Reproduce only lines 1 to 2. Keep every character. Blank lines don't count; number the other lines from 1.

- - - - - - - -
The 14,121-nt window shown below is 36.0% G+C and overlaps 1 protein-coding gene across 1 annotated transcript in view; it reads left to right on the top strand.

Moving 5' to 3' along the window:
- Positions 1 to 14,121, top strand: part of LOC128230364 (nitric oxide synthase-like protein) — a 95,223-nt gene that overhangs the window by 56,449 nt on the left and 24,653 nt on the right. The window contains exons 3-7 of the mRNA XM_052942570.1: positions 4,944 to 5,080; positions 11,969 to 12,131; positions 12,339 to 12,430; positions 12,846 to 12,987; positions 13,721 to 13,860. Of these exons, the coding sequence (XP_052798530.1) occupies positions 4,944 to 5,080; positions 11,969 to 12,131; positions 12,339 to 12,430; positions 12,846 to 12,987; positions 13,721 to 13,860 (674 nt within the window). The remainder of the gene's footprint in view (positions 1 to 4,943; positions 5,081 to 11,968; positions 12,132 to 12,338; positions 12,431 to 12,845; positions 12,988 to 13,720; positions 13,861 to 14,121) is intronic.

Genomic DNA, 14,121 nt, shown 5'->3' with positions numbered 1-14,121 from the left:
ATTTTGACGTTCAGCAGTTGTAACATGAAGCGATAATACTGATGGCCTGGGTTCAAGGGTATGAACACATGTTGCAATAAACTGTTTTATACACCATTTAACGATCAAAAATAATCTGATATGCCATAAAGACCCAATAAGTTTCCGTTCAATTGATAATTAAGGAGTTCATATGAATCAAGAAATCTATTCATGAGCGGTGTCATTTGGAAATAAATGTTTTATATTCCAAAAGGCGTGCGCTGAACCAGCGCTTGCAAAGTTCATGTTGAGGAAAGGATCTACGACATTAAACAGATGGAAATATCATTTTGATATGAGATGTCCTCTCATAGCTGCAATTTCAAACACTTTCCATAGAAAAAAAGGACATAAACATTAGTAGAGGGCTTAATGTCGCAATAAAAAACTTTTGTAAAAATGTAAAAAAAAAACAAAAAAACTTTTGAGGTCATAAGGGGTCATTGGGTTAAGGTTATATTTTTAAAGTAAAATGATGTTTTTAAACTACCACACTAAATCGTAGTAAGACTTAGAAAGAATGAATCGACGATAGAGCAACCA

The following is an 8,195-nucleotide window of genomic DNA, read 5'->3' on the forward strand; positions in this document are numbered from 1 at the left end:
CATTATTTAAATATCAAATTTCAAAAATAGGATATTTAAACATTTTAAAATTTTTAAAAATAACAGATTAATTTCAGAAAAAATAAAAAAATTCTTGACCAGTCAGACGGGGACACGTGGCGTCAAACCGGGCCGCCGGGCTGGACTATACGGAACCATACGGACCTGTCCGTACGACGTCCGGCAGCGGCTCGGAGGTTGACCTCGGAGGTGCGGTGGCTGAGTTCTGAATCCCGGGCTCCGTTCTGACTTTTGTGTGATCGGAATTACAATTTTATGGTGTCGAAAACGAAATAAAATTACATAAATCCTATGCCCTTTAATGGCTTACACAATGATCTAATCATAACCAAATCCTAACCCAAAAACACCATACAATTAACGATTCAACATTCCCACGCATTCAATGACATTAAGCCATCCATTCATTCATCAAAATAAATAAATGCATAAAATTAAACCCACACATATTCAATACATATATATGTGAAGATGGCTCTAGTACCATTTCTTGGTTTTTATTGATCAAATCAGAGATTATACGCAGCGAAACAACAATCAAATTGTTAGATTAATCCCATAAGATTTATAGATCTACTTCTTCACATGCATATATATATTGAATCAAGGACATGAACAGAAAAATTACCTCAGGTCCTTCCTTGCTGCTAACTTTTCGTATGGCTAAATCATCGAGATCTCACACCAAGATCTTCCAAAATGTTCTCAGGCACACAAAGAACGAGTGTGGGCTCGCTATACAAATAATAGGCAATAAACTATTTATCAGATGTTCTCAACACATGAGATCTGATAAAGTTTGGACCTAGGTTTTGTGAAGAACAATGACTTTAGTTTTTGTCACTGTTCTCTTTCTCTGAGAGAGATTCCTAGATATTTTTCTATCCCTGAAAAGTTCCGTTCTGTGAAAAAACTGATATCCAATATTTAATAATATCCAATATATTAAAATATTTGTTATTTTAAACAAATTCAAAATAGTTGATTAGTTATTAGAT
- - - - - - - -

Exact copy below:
The 14,121-nt window shown below is 36.0% G+C and overlaps 1 protein-coding gene across 1 annotated transcript in view; it reads left to right on the top strand.

Moving 5' to 3' along the window: